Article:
Advent DevotionalA Garden of Living Water: Stories of Self-Discovery and Spiritual GrowthThe Power of ListeningDeath in Dunedin: A NovelJoy Together: Spiritual Practices for Your CongregationSabbath Keeping FastingDead Sea: A NovelDeadly Murmurs: A NovelPersonality Type in CongregationsBeating Burnout in CongregationsPrayers of the Old TestamentPrayers of the New TestamentSabbathReaching Out in a Networked WorldEmbracing MidlifeA Renewed SpiritualityFriendingDraw Near: Lenten Devotional by Lynne Baab, illustrated by Dave Baab

First post in a new series: Listening to God in prayer

Thursday November 16 2017

First post in a new series: Listening to God in prayer

Throughout the centuries, Christians have valued quiet prayer, reflection on the Scriptures, and meditation on the character and purposes of God. In the twentieth century, these quiet prayer forms were largely eclipsed by an emphasis on more outwardly oriented expressions of faith. Christian spirituality of the twentieth century often emphasized service, evangelism, caring for people in need, fellowship and sharing, at the expense of quiet, reflective forms of prayer.

In recent years, more Christians are rediscovering the joys of meeting God in quiet prayer and reflection. Retreat centers offer quiet retreats. Congregations sponsor contemplative prayers events. More Christians visit monasteries to soak up the quiet and peace.

At midlife, many people experience a turn inward, and contemplative prayer can feel more natural than in the first half of life. For those of us who find quiet reflection natural, learning about contemplative prayer can be a freeing and joyful midlife experience. Next week I’ll write about the way that worked for me.

Others at midlife find themselves surprised at the comfort and delight they experience in quiet prayer, often for the first time in their lives. In the first half of their lives, they thrived on all the abundant opportunities for fellowship and ministry offered by their churches. They are often surprised in their forties and fifties to find themselves seeking out opportunities to spend time with God in a quiet setting. They are also surprised to find how refreshing it feels.

Several extraverted and very social people have told me that at midlife they began to wonder if they really are introverts after all, because they find such joy in being alone and praying alone. Being alone takes on a richness and peace that it never had before. Journaling, creating a prayer space in the home or in the garden, walking alone in nature, and many other forms of prayer and reflection in solitude can take on new meaning and satisfaction as a way to be alone yet not alone, because God is present.

The long history of contemplative prayer offers quite a few prayer forms that can be very helpful tools. In this series of blog posts I will explore those forms:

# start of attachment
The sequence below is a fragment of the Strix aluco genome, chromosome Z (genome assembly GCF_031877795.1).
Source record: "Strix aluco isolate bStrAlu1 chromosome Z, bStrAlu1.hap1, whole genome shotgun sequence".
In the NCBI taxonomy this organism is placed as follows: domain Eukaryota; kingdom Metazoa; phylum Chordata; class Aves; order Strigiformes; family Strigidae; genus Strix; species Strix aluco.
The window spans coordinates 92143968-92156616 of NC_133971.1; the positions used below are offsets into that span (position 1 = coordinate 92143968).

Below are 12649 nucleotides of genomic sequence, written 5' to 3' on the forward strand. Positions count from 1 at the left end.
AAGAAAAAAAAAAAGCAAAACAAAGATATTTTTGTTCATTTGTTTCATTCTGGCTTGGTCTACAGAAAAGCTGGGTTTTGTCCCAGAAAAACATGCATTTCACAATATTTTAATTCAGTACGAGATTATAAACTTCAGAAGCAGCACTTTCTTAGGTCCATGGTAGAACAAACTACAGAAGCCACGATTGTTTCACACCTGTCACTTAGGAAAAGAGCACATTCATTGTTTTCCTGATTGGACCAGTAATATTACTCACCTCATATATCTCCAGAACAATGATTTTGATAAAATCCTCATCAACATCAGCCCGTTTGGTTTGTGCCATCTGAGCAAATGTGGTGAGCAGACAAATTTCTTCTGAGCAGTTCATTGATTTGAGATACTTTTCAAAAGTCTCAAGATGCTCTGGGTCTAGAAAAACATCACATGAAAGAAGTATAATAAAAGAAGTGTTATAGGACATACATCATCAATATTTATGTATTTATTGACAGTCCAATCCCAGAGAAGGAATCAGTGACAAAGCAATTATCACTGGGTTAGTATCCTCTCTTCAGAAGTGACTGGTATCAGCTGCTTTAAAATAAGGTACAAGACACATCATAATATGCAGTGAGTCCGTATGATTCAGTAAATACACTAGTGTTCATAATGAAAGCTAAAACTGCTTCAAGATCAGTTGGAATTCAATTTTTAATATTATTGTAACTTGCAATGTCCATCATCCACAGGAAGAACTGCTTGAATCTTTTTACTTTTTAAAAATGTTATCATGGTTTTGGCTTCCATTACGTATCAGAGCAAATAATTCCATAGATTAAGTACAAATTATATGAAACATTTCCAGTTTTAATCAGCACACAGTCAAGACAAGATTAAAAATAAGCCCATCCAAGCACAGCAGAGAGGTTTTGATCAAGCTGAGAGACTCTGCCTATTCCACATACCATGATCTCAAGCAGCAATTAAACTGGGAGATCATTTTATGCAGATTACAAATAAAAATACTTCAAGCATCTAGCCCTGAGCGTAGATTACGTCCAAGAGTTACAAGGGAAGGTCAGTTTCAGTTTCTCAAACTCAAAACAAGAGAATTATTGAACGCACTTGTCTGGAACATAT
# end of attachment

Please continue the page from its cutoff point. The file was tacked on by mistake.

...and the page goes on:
• Breath prayer, a way of stopping and experiencing God’s nearness;
  • Examen, a way of reflecting back to see God’s presence in past moments;
  • Lectio Divina, a four-fold pattern of sitting with a passage of Scripture;
  • Ignatian Prayer, a way to meet Christ by entering into a biblical story.

These are very helpful prayer forms to learn, because they give us something to “do,” somewhere to direct our thoughts and prayers, as we learn to sit still in God’s presence.

All these contemplative prayer patterns are simply skills to get at the deeper issue. They are useful skills, and I will write about them because they are helpful, rich and rewarding. But the deeper issue that lies behind contemplative prayer, and the goal of using all the skills, is to learn to be present to God and to grow in our ability to hear God’s voice, so we can live lives that are responsive to God’s presence.

In the first half of life, we can easily delude ourselves that we are competent, in-charge people who can easily know and obey God through our own efforts of discipline. In the midlife years, many people find it difficult to sustain these illusions of control and competence. In addition, we find ourselves longing to know if God is real, if God really can communicate to us, if God really does love us just the way we are. We long to experience God’s presence.

Contemplative prayer can give us the space and time in our lives so we can hear God’s voice and rest in God's presence.

(Next week: my journey of growing in listening to God. Illustration: Cambridge, England, by Dave Baab. If you’d like to receive an email when I post on this blog, sign up under “subscribe” in the right hand column. This post is excerpted from my book, A Renewed Spirituality: Finding Fresh Paths at Midlife.)

Two articles I’ve written that relate to listening to God:

     Letting go of agendas so we can listen to God and others   
     Following Jesus each day    



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